The lead detective in the Harvey Weinstein criminal assault case has been accused of telling an accuser to delete materials off her phone.
The Guardian reports that the anonymous woman, who says Weinstein raped her at a Manhattan hotel in 2013, was asked during the investigation to give prosecutors mobile phones she was using while she interacted with Weinstein. While the woman was willing to hand the phones over, she said that she was worried about “data of a personal nature that she regarded as private” on the phone.
Detective Nicholas DiGaudio on the case then allegedly told the woman to delete the private material she didn’t want others to see, adding that he wouldn’t tell district attorney Joan Illuzzi-Orbon about it. The woman eventually consulted with a lawyer and handed over the phone without anything deleted.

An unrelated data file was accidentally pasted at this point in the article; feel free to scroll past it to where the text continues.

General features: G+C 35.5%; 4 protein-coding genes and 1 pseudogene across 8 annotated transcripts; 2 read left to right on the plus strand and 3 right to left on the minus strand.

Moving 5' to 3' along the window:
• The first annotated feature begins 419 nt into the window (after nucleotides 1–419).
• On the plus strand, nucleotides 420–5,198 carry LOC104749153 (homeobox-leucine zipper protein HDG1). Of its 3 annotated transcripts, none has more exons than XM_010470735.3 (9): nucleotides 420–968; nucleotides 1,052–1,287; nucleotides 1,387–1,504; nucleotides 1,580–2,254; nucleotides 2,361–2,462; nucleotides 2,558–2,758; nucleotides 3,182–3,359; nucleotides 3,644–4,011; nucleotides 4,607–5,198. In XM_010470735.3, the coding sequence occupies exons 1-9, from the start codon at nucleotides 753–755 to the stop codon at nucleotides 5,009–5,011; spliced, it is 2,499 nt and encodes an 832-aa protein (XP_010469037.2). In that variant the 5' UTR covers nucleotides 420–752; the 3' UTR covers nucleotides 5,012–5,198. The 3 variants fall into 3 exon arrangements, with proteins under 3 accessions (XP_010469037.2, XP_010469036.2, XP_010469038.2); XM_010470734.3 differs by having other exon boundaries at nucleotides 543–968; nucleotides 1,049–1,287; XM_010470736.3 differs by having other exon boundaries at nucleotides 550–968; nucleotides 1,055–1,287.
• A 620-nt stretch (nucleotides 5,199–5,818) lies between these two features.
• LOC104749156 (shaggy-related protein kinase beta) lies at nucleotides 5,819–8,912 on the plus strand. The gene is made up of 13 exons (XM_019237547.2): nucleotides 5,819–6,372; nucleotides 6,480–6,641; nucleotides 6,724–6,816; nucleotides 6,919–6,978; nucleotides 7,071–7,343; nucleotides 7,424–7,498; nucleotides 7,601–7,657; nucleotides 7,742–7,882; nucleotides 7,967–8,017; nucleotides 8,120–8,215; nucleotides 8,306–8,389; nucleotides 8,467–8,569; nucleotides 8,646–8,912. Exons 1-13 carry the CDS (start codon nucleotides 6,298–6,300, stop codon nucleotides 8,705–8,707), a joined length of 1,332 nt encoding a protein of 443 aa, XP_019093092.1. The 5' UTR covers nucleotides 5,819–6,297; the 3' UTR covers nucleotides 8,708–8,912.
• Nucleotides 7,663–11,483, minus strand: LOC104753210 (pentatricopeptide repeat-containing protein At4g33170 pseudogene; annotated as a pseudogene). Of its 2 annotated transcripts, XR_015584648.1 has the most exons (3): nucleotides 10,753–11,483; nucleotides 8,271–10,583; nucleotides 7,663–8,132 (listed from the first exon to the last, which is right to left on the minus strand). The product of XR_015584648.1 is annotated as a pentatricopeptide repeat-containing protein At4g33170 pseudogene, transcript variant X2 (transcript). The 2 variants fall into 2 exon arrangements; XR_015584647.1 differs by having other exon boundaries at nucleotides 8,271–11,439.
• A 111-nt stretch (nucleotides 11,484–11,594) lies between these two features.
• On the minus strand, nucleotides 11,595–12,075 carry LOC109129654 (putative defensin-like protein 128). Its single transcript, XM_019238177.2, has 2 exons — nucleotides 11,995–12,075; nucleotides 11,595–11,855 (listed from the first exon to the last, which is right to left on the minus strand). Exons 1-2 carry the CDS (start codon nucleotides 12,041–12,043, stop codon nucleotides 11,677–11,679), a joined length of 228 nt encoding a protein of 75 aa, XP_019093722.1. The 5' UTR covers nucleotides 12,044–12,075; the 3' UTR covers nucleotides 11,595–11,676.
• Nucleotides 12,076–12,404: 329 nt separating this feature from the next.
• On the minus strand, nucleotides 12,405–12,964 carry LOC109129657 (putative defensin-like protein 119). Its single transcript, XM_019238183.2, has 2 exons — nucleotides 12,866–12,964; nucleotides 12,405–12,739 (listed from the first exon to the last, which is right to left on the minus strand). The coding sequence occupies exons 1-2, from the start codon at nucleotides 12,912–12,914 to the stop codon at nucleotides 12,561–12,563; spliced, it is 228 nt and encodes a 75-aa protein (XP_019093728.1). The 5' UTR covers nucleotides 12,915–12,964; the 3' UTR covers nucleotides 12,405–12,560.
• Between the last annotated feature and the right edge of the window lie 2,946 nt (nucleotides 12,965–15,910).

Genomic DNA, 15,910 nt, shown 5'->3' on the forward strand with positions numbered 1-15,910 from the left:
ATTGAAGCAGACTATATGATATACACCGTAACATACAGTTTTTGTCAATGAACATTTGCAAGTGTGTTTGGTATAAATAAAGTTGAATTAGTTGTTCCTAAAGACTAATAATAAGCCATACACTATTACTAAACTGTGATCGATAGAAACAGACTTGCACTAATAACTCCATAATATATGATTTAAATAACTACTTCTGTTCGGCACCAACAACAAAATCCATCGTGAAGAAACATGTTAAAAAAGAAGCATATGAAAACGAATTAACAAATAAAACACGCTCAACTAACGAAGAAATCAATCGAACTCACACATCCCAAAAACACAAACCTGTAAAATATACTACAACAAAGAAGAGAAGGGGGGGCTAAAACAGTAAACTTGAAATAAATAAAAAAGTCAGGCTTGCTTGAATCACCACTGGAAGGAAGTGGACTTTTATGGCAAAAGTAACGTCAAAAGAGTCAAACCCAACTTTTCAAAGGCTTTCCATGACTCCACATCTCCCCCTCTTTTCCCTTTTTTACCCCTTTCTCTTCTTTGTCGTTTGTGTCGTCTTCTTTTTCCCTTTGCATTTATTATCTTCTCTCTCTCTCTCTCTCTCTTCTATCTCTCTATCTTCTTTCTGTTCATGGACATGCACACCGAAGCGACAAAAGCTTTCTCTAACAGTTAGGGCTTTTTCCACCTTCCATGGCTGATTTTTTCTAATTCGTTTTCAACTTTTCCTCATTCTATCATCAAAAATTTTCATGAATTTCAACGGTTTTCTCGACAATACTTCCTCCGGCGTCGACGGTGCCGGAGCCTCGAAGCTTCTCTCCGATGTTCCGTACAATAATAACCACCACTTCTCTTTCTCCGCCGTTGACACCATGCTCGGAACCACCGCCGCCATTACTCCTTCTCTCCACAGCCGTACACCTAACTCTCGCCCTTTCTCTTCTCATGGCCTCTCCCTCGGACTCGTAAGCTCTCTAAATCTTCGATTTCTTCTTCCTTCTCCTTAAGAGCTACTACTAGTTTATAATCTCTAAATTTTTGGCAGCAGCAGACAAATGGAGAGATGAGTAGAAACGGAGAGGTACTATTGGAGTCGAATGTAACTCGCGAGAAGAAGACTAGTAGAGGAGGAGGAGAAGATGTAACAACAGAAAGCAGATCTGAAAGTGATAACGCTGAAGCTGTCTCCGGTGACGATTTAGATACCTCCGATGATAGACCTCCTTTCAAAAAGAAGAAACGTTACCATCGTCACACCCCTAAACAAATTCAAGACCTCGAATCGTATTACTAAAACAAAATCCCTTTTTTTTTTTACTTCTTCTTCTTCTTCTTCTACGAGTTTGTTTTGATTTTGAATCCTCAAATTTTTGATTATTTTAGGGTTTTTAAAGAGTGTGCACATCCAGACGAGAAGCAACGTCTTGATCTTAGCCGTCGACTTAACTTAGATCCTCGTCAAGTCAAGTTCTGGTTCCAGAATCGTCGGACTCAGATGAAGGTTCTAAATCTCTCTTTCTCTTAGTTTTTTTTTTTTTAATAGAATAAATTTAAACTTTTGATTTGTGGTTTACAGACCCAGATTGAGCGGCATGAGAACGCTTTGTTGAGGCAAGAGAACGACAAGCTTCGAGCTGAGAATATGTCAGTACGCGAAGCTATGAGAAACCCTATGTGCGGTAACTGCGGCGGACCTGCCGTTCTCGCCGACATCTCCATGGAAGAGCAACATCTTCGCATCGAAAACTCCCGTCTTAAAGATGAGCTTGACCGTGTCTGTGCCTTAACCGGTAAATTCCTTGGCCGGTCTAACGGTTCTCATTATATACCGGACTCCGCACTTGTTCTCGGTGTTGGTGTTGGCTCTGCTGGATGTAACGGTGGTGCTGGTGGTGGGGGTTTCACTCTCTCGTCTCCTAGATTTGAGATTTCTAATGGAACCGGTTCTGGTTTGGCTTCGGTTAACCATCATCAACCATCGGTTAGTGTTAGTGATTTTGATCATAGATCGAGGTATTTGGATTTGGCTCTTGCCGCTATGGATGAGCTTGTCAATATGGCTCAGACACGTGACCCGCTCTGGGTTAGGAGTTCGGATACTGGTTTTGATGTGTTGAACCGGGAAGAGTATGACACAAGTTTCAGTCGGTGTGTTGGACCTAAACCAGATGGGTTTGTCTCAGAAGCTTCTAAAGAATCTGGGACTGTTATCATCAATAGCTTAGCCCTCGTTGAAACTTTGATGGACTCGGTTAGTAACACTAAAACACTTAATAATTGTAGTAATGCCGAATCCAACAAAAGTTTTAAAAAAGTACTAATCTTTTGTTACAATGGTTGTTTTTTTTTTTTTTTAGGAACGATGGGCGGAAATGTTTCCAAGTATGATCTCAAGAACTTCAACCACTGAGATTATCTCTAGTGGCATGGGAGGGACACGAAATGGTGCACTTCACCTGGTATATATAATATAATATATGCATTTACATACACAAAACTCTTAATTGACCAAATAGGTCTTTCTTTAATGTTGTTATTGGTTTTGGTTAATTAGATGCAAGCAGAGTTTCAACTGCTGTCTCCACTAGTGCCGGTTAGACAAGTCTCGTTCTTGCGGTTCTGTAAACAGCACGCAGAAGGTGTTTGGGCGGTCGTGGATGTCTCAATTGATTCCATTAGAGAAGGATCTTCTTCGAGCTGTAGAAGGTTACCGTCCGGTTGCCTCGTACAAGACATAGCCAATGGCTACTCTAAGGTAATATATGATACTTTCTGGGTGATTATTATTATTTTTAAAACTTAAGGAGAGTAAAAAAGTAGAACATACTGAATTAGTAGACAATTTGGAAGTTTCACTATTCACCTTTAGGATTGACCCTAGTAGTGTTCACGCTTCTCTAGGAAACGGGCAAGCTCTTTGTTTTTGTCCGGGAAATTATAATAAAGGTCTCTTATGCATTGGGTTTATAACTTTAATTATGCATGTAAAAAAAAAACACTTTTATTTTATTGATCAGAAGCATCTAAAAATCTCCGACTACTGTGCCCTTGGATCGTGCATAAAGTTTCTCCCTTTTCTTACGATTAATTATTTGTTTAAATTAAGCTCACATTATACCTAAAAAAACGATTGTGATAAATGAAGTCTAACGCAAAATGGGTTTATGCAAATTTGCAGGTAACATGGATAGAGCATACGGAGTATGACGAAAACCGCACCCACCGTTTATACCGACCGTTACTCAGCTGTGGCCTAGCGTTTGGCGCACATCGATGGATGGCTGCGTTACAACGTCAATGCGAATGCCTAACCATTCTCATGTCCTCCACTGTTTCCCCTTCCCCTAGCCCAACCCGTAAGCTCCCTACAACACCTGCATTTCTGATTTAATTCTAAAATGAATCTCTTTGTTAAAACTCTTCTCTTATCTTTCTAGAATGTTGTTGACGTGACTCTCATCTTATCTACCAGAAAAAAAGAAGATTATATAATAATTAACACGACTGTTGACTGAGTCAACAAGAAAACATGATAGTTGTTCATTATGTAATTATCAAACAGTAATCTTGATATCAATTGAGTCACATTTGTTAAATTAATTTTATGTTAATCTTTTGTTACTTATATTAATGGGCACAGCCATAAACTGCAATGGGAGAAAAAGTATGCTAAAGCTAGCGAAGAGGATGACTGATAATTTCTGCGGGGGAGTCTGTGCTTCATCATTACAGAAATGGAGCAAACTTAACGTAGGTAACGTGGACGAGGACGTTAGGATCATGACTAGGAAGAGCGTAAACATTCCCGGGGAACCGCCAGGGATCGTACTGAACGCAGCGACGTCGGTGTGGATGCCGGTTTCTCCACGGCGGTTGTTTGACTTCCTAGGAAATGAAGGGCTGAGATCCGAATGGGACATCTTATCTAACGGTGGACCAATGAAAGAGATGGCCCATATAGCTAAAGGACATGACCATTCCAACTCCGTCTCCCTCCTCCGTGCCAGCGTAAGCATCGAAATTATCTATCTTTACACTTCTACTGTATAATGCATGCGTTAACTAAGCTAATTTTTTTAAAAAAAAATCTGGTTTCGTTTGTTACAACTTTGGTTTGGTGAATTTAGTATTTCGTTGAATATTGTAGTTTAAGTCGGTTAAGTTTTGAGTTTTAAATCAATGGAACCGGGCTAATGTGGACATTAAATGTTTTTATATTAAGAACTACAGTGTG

This is the second time DiGaudio has faced allegations of tampering in the investigation. Just last week a charge in the Weinstein investigation was dropped when it came to light that DiGuadio had not told prosecutors that a witness’s account contradicted the testimony of accuser Lucia Evans. Weinstein was charged in May for forcing Evans to perform oral sex on him, but a friend told DiGuadio that she was told the act was consensual. In light of the detective withholding this information, the charge was dropped, and DiGaudio has since been removed from the Weinstein case.